This is a brand new recipe for me!
I have cooked my fair share of Tom Yams, but not like this, this is completely different.
No lime juice, no fish sauce, no lemon grass, it’s just different.
I am giving this one the country of potential origin as Vietnam, as I did see a similar dish in a menu during a recent restaurant trip there. I thought that sounds interesting I’ll have a go. Could be something good to create. I believe the Vietnamese may call this a version of Canh Chua Ca. This is my version. I hope you enjoy making and eating it.
This is enough soup for 4-5, you’ll need:
- 2 litres chicken stock, or fish stock – your choice;
- 2 fillets of firm white fish sliced to bite sized pieces – cod/snapper is ideal;
- Half a cup of cubed pineapple;
- 3 shallots roughly chopped;
- 4 garlic cloves roughly chopped;
- 1 chili padi chopped finely;
- 1 cup of Tamarind water (how sour do you like? Add more if you like). This may be tough to get outside Asia, but you can also use Asam Paste, or as a last resort lime juice;
- 4-5 sliced ladies fingers;
- 5 tomatoes cut in to quarters;
- 1/2 pack of bean sprouts;
- 1 tablespoon sugar (any sugar to be honest);
- A pack of your choice of noodles or even rice; and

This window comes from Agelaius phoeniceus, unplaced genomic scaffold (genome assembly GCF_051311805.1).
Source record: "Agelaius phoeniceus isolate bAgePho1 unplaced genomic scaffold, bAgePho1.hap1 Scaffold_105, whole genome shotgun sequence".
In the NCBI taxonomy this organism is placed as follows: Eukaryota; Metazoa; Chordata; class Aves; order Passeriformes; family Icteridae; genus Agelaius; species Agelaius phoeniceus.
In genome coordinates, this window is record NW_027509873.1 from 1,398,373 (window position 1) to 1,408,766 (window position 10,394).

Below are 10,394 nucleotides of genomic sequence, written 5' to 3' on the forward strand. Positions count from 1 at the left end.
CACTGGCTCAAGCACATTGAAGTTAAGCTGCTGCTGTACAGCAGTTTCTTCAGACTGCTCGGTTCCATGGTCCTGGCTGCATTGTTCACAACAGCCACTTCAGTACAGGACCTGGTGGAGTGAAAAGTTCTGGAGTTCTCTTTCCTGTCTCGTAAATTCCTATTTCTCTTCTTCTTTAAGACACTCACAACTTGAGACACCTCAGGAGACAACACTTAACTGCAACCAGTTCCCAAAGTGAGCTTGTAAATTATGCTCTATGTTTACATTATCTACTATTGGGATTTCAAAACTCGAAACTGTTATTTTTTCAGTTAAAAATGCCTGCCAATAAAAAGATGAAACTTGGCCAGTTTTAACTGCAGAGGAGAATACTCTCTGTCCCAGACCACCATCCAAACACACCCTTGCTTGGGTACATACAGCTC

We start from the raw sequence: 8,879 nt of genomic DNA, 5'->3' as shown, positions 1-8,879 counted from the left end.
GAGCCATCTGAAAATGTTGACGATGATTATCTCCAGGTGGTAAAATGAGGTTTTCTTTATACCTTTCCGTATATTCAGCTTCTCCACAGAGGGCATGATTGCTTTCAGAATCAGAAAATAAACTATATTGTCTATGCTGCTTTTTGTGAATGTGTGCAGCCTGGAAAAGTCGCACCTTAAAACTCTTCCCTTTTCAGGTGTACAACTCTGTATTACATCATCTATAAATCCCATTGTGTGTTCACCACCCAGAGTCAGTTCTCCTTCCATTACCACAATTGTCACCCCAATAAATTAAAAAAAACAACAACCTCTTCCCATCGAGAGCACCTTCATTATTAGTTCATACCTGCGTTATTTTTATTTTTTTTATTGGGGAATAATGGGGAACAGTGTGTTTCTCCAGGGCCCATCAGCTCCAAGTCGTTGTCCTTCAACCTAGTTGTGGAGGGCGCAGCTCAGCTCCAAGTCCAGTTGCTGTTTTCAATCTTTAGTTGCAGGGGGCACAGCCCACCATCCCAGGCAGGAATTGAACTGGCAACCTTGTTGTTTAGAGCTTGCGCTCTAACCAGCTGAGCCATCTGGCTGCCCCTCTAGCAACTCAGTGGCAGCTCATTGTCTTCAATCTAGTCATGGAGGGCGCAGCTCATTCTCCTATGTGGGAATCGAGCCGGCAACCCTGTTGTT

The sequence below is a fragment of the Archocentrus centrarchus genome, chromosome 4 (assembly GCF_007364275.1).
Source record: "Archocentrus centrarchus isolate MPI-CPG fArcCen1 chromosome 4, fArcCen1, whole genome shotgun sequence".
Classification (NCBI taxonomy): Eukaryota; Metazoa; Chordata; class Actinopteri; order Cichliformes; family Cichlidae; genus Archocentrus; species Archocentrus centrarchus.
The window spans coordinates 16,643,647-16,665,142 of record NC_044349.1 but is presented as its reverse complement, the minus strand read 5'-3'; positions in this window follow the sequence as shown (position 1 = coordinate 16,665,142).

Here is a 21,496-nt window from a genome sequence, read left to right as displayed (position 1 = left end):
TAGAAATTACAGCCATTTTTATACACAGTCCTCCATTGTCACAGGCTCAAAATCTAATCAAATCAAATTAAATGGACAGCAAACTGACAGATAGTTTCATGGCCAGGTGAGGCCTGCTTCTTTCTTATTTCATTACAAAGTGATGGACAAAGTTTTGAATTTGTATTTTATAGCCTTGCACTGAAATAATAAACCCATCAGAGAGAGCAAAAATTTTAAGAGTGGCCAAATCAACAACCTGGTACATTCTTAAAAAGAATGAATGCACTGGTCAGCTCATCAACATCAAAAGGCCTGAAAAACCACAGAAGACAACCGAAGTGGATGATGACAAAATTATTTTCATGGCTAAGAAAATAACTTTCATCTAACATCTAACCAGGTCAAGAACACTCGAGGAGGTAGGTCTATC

- A handful of ripped fresh mint for garnish.
First thing is to get your tamarind water prepared – to do that add half a pack of tamarind or Assam paste in to a small bowl with a little water. Then get your hands in and sort of “massage” the flesh away from the seeds. Discard the seeds once you are done and there is your tamarind water, a brown murky pool – but dip a finger and have a lick, or have a little smell, and immediately you’ll pick up the tartness. This is THE ingredient of this soup.
Take a large stockpot, add the stock and get it on the heat. Once on the heat I started the prepping, and added ingredients in the order of chopping. It goes like this – shallots, garlic, chili, tomatoes, ladies fingers, pineapple, tamarind water and sugar. Let it bubble away for a few minutes.
Have a taste, if you want sour add more tamarind.
Then add in the fish and beansprouts and bring to boil again, it should take only 5 minutes for the fish to cook.
Into nice clean white soup bowls I laid some blanched (dipped in boing water for 1 minute) noodles.
Then with a slotted spoon apportion equally the fish and veggies, and then with a ladle spoon over the actual soup itself. I garnished each bowl with a little chopped mint.
Simple and simply delicious.